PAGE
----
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Movie Posters of the Decade


Trawling through databases of all the movie posters released in the past ten years and trying to remember my ten favorites, two things stand out: that only a very small percentage qualify as great pieces of design in their own right (there are far fewer contenders for movie poster of the decade than there are for movie of the decade for sure); and that my favorite posters have little bearing on my favorite films. In fact, I haven’t even seen the first two films on the list (OK, I just started watching the first one on HBO the other day, but I have yet to finish it). I present this list as an eclectic personal selection of posters in which graphic simplicity and typographic elegance count most of all, as well as one poster which has neither but which I love for different reasons.

We welcome your own picks for Movie Poster of the Decade on our brand new forum thread where we especially hope to discover great posters from around the world that we might not have seen before. And feel free to agree or disagree with my choices in the comments below.

1. FUNNY GAMES (2007)

I realize that it is ironic that this is my pick for the best movie poster of the decade since we all know that the enemy of good movie poster design is the big celebrity close-up or the floating head. The Funny Games poster is after all nothing more than a giant close-up of Naomi Watts. But this poster both subverts and transcends that convention. I've never actually been sure whether this is a photograph or a Chuck Close-like Photorealist painting. If it is a painting then it is an exact rendition of a frame of the film, though rendered monochrome and with the background blacked out. That frame is a moment of abject terror and misery for Watts' character in the film, and yet the image on the poster, while vibrant with emotion, is also beautiful and eerily calm (and reminiscent of course of Anna Karina watching Falconetti in Vivre Sa Vie). Add to that the perfectly restrained and impeccably placed Helvetica type, and that tagline practically begging the viewer not to watch the film (if you’ve seen the Austrian original you know exactly what you’re in for) and I would challenge you to find a more striking and more indelible movie poster these past ten years.

2. THE SAVAGES (2007)

There is not enough illustration in movie posters these days, which makes Chris Ware’s poster for The Savages all the more special. Once again every element of this poster is perfectly arranged (OK, maybe the credit block is a bit too dominant for my liking), and I could look at it for hours. Philip Seymour Hoffman was memorably illustrated by Daniel Clowes (Ghost World) in 1998 in the poster for Happiness and so I initially thought this was by Clowes, but it definitely has more of the geometric precision and interest in typography of Ware (Jimmy Corrigan, the Smartest Kid on Earth). See also the Motel poster among the runners-up for another great graphic-novel-style design.

3. THE 40 YEAR-OLD VIRGIN (2005)

The face that launched a couple of careers, and a whole slew of copy-cat movie posters: the Sears photo portrait genre. As eerily unsettling in its way as the Funny Games poster.


There is nothing I like more in a movie poster than white space. Most posters (think Harry Potter posters for example) fill every inch with detail and color. (At the other extreme there is what I like to call the Nancy Myers poster: where there is a photo of the stars in a neat band and some tasteful serif typography on a white background, but that is not the kind of white space I like). The poster for Sam Jones’ Wilco documentary is the acme of simplicity: a great black and white photograph (that tips you off to the dynamics of Jeff Tweedy’s band), acres of sky, and one of my favorite title treatments of the decade with that unconventional “a film about...” and the filmmaker’s name in the same size type...and that splash of color.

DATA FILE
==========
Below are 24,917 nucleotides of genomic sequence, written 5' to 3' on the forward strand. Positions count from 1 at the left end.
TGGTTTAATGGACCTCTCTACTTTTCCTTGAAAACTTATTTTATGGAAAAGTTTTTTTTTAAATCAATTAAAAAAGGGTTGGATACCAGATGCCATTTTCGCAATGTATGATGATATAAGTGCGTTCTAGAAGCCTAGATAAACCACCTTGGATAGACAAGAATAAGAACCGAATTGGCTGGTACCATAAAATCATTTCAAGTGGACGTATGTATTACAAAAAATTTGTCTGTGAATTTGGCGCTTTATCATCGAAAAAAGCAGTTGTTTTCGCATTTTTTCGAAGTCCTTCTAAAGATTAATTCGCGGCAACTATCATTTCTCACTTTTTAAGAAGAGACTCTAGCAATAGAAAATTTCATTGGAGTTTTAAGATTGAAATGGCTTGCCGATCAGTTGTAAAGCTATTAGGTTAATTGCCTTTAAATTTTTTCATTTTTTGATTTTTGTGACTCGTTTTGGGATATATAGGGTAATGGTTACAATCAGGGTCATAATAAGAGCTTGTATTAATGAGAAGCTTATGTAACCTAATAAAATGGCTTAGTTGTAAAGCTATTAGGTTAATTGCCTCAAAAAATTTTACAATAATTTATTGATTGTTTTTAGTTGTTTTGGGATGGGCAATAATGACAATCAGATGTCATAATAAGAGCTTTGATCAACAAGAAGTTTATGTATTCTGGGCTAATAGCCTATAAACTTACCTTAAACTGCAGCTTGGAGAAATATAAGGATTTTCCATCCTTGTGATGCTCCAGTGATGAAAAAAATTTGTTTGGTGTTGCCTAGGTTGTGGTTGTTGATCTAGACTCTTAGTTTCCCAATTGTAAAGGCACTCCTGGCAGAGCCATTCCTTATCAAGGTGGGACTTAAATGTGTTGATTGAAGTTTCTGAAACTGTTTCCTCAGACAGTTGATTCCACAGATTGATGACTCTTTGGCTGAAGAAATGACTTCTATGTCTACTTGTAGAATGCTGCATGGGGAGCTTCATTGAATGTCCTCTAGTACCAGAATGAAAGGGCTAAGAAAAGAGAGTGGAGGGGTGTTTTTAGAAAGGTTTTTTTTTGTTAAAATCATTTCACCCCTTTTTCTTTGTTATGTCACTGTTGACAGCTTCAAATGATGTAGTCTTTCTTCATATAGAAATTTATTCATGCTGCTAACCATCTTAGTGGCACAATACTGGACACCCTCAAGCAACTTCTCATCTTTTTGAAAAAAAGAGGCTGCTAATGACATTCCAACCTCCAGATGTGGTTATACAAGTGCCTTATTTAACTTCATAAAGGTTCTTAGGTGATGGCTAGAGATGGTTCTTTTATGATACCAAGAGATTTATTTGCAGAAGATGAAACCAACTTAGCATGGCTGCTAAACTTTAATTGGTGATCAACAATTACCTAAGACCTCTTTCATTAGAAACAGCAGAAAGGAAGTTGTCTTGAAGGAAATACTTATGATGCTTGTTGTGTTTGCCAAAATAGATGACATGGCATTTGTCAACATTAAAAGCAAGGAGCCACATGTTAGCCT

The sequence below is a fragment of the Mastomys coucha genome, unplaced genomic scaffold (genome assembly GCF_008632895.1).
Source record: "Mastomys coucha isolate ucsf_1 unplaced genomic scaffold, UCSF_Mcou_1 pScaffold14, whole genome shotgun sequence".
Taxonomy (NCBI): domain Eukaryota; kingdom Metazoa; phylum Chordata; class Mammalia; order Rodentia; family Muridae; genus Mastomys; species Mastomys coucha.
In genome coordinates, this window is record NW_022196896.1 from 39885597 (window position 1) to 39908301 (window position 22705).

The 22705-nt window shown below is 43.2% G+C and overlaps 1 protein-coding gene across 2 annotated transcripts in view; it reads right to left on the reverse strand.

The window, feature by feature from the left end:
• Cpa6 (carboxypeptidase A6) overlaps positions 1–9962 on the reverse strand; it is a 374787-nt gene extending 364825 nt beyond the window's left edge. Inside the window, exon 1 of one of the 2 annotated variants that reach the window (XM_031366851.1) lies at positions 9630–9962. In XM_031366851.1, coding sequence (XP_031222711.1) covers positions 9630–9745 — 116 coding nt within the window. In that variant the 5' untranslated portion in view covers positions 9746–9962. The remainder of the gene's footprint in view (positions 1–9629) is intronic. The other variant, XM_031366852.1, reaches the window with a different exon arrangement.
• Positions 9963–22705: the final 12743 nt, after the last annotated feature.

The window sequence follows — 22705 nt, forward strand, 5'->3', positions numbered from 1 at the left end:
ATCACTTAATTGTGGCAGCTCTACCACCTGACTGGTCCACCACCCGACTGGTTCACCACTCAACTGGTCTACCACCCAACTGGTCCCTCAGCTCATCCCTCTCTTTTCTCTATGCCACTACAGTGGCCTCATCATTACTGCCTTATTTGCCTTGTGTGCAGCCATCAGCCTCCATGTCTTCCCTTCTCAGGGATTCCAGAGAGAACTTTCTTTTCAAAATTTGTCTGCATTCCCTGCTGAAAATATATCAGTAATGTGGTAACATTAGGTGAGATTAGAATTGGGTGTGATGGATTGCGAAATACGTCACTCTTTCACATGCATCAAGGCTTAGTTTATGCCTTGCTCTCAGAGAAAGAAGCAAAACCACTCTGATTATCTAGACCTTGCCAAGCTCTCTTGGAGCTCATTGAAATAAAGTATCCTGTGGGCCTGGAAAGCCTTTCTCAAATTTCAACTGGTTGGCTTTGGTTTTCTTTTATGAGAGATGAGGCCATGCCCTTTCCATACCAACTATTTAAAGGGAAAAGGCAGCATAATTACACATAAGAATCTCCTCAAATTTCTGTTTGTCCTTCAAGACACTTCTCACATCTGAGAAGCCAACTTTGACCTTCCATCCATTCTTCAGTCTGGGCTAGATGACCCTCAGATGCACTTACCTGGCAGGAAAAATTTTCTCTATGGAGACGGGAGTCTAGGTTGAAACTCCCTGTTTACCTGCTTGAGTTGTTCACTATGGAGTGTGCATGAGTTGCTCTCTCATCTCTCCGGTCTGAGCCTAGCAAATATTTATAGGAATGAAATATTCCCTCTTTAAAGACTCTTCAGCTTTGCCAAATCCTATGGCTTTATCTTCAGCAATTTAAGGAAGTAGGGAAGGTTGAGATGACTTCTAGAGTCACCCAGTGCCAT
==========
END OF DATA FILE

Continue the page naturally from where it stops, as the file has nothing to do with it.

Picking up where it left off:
5. CLEAN (2004)

More white space. Much more. Maggie Cheung could make any movie poster look good, but this is in a class of its own. I love the credit block at the top of the poster—something designers have been experimenting with more and more (see also Funny Games), the title (more Helvetica) subtly eroding, and then that lovely high-contrast portrait.


A poster I only discovered recently: the Japanese design for Woody Allen’s Anything Else. The American poster, with a grinning Jason Biggs carrying a giant heart-shaped portrait of Christina Ricci is about as bad as Hollywood comedy posters get, and I had little time for the film itself. But the Japanese poster, with its Pink Panther-esque cartoon over an antique map of Manhattan, is a keeper.


Designed by Neil Kellerhouse, this is the best poster of 2009. I wrote about it here back in April and it still looks good eight months later.


The original British poster for Lynne Ramsay’s wonderful Morvern Callar. As with The Girlfriend Experience this abstracts its lead actress’s face almost beyond recognition. The (road)trippy image of Samantha Morton was adopted for the US one-sheet but didn’t work quite as well in the vertical space as it does here. There are a number of other British quad posters that almost made the grade and almost all of them (but not this one) were designed by my favorite UK poster designers All City (see RepriseOld Joy, Crimson Gold and I Don't Want to Sleep Alone in the runners-up below).


Again, I'm a sucker for good illustration in movie posters (see also Dear Zachary in the runners-up). I don't know who the artist is (if anyone does please tell me) but I love their fairy-tale take on Todd Solondz’ eccentric road movie. And the ornate title treatment really makes it. Which leads us to last, and in so many ways least...


The original Romanian poster for The Death of Mr. Lazarescu is the most inappropriate movie poster of the decade and hence one of my favorites. This is not simply a bad poster (in the way that, say, the poster for the new De Niro movie Everybody’s Fine is bad), but it is a verywrong poster. Anyone who has seen Mr. Lazarescu, which is one of the great films of the decade, will know just quite how wrong this is: a Carry On poster (or should I say National Lampoon) for one of the grimmest indictments of a society that the decade has seen. In the film the dying Lazarescu is shuttled through hospital wards and treated with either scorn or indifference, not cheek-tweaking bonhomie. I have circulated the poster a lot over the past few years and I have grown to love its willful wrong-headedness. In the US the film was promoted with a picture of a stark empty hospital gurney, a couple of house cats and a lot of accolades, which does make you wonder how differently this film was seen in Romania.